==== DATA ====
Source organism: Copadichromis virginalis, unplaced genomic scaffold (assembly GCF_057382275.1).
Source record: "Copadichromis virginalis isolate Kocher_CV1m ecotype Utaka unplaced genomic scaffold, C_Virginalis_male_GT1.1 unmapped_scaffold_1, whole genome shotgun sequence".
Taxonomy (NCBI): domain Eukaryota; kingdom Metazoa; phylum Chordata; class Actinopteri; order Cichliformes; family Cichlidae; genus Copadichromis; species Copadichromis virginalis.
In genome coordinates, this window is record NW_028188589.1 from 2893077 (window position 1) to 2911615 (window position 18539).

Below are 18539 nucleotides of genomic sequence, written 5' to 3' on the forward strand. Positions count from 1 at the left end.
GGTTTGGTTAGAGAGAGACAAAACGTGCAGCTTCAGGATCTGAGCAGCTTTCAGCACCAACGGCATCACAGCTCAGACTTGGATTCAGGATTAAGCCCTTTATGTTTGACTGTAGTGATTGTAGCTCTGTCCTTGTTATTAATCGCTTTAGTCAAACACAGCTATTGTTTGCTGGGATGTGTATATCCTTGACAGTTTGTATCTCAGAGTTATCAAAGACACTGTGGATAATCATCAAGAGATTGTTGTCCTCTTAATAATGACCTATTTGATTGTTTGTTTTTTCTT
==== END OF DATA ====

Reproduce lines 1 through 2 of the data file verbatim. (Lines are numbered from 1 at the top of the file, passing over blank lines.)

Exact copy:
Source organism: Copadichromis virginalis, unplaced genomic scaffold (assembly GCF_057382275.1).
Source record: "Copadichromis virginalis isolate Kocher_CV1m ecotype Utaka unplaced genomic scaffold, C_Virginalis_male_GT1.1 unmapped_scaffold_1, whole genome shotgun sequence".